Imagine a transportation option that has the fun and flexibility of a bike, is a fraction of the price of a car, can park almost anywhere for free, and produces almost zero climate-changing emissions. Sounds too good to be true, right? Think again. Meet the e-bike.
A battery and small electric-assist motor on a bike frame allows riders to climb hills and reach higher speeds with each boosted pedal for less effort than a regular bike. E-bikes can reach speeds of up to 28 mph and can go 20 -100 miles on a single charge. The US Department of Energy confirms that around 50% of all car trips in the US are less than three miles. In many locations and situations, e-bikes can replace a significant number of trips that are usually made in cars. RMI estimates if the top 10 most populous cities shifted just a quarter of their short vehicle trips to e-bikes, they would save over 1.8 million metric tons of CO2 equivalent (CO2e) in one year — equivalent to avoiding the use of 208.5 million gallons of gasoline or 4.2 million barrels of oil.
Not only do e-bikes make sense from an environmental perspective, they are an excellent transportation option financially. The cost of an e-bike ranges from $500 to thousands of dollars, with the average price around $2,500, according to the National Conference of State Legislatures. That may seem expensive for a recreational bike, but replacing your car, a second car in your household, or using an e-bike for a daily commute can save you thousands on fuel, auto insurance, registration, maintenance, and parking.
E-bikes sales are growing exponentially and cities and states are responding. As the e-bike market rises in popularity within the U.S., several jurisdictions have unveiled different incentives to make e-bikes more affordable. For example, California’s E-Bike Incentive Project offers vouchers for low-income households to use towards the purchase of an e-bike. Voucher amounts increase for the purchase of cargo or adaptive e-bikes.
Another two-wheeled option for a different type of travel: zero-emission motorcycles. Just like traditional four-wheeled electric vehicles, electric motorcycles are quieter, smoother and more comfortable. Electric motorcycles of today offer riders the choice to ride electric in style. Another plus: no tailpipe pollution. While traditional gas motorcycles use less gasoline and thus have lower emissions than passenger cars, motorcycle exhaust is higher in smog-forming pollutants and poisonous carbon monoxide, meaning that electric motorcycles (and EVs in general) are a great option to significantly improve air quality.
While e-bikes are great for getting around town for shorter trips, electric motorcycles offer greater speed and distance capabilities, which make them a great choice for longer journeys or commutes. Many electric motorcycles have ranges between 90-185 miles on a single charge and can achieve speeds of up to 120mph.
What’s more is that electric motorcycles, like other EVs, require far less maintenance than their gas counterparts. With fewer moving parts, electric motorcycles can save riders significant time and money. Though upfront costs for an electric motorcycle are higher than for a gas motorcycle, the market is trending towards price parity as material costs fall and technology is improved. Some states are making real efforts to support the growing zero-emission motorcycle market. Currently, a proposal in California would create a substantial incentive for consumers to apply to the purchase of an electric motorcycle and reduce their out-of-pocket costs. So, if you’re in the market for a fun new ride, an electric motorcycle or an e-bike are best-in-class options.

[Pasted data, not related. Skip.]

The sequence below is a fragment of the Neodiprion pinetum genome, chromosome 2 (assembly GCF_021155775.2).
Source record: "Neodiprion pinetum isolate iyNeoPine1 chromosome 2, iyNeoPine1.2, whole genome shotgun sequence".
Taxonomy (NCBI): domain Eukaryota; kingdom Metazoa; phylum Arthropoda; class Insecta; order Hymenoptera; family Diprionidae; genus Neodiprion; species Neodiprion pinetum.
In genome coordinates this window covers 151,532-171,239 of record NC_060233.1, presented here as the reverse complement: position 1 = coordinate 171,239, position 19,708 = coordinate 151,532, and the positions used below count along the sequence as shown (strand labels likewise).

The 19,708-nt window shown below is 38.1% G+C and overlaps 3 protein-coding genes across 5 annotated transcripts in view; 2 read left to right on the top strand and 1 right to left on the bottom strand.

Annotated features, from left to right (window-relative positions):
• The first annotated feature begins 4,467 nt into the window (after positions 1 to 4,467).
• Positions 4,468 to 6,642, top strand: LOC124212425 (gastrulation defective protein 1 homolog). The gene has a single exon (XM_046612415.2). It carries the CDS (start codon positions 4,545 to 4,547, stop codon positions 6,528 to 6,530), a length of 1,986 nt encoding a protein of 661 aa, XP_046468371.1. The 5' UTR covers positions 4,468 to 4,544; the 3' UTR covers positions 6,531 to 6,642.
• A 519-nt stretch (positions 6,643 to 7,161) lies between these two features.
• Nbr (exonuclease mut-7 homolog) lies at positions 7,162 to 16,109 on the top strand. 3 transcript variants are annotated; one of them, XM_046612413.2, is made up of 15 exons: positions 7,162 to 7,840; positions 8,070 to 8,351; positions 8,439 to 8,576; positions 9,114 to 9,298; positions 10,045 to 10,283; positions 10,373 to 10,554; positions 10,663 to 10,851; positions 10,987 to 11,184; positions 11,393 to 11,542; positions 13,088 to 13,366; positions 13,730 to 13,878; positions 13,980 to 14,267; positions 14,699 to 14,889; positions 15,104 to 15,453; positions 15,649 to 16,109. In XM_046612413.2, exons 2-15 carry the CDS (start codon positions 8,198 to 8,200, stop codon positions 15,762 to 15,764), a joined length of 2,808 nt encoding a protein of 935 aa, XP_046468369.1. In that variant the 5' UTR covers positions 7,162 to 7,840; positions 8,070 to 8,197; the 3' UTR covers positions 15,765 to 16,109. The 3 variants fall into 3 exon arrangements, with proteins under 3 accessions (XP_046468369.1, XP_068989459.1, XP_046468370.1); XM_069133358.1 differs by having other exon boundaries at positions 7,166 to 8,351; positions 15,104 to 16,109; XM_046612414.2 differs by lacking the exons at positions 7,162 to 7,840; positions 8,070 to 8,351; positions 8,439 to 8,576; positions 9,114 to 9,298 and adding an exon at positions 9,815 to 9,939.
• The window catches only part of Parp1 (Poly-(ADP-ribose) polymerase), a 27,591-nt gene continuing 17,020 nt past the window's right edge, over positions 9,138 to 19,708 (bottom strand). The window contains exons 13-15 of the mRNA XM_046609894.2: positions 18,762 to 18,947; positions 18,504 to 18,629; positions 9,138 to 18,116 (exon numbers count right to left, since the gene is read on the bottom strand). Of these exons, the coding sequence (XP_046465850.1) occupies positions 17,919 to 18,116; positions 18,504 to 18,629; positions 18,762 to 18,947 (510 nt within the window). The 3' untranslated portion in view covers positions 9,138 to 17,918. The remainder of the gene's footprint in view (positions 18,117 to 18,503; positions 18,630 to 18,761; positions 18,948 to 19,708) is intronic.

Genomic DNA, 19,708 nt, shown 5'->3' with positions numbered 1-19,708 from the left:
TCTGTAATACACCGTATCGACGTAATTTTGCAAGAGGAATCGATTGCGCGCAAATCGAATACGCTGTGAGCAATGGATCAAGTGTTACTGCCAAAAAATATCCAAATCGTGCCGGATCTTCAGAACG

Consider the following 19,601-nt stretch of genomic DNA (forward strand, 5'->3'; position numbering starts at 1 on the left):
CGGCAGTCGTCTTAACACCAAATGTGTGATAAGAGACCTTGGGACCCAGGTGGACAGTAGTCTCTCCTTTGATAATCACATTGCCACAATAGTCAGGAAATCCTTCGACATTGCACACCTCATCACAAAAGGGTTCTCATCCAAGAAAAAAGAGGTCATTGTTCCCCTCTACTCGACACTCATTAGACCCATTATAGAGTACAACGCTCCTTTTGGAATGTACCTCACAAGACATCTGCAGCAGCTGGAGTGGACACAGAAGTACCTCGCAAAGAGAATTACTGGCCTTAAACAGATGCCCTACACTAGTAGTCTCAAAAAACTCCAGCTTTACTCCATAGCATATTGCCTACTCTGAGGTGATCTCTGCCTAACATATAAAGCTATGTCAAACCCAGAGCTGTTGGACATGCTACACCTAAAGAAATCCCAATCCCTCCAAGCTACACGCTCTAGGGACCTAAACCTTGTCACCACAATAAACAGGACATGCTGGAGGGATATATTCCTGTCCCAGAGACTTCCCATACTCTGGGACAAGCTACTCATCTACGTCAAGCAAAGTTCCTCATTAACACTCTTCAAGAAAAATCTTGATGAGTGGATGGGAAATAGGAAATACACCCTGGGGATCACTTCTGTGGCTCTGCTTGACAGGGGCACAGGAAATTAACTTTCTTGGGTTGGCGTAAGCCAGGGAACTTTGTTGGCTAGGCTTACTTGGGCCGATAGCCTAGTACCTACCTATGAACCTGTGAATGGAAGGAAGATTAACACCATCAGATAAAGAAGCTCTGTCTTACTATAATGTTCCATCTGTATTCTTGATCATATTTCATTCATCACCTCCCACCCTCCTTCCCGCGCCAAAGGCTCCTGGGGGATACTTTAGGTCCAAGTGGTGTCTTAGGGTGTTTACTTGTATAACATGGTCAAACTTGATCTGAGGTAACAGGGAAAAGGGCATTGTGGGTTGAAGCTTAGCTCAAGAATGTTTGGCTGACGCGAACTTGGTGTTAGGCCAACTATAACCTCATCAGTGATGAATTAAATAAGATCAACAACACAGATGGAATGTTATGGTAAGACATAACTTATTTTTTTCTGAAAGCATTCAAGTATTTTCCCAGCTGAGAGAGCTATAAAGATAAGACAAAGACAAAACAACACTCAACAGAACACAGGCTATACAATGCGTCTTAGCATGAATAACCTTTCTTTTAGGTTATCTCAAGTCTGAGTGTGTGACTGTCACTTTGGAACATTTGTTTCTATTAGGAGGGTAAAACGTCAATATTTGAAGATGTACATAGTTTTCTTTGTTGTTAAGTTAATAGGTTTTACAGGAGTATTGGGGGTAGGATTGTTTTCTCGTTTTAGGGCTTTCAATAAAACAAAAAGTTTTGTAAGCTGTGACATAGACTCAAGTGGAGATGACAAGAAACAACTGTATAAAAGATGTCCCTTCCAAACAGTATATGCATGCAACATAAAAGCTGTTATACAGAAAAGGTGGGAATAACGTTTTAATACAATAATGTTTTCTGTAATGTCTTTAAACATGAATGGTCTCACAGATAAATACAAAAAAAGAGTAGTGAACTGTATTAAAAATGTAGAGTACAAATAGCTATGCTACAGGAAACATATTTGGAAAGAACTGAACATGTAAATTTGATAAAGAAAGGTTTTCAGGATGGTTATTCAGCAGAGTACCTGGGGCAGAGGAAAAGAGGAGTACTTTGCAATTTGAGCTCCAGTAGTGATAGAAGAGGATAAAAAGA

For those of you who have yards and gardens, electric landscaping equipment is making inroads into neighborhoods nationwide.
Quick Quiz: Which creates more smog-forming pollution in California each summer?
- All of the passenger cars in the State.
- All of the small off-road engines (lawnmowers, leaf blowers, etc.) in the State.
- None of the above – what a ridiculous question!
If you guessed “B,” you are correct. Small off-road engines such as lawnmowers, leaf-blowers, pressure washers, string trimmers, and generators create more smog-forming emissions each day during the summer than all of the passenger cars in the state.
Unlike cars in the U.S., lawn equipment is not subject to federal regulation like greenhouse gas emissions standards and Corporate Average Fuel Economy, or CAFE, standards. Over time, cars and light-duty trucks have become cleaner and more efficient (Thanks EPA and NHTSA!), but your grandparents’ trusty push mower isn’t much different than one you would buy today. Lawncare in 2019 used almost 3 billion gallons of gasoline, with an estimated 17 million gallons spilled during the refueling process.
To address pollution from landscape equipment, the California Air Resources Board has approved a measure to phase out gasoline-powered lawn equipment by requiring most new lawn equipment to be zero-emission beginning in 2024. Similar to EVs, electric lawn equipment reduces emissions, saves on fuel costs, and requires less maintenance. Plus, the same 45W tax credit that consumers are using to get up to $7,500 off leasing an EV is available for the purchase of commercial-grade electric lawnmowers.
Residential electric lawn equipment is also supported through state and utility incentives. Colorado and California incentivize electric lawn equipment while electric utilities in many states offer incentives and bill credits for commercial and residential electric lawn care equipment. With a transition to nearly silent electric lawnmowers and leaf blowers, there is a lot to smile about.
Across the country, people living in the suburbs may finally be able to sleep in on summer weekends.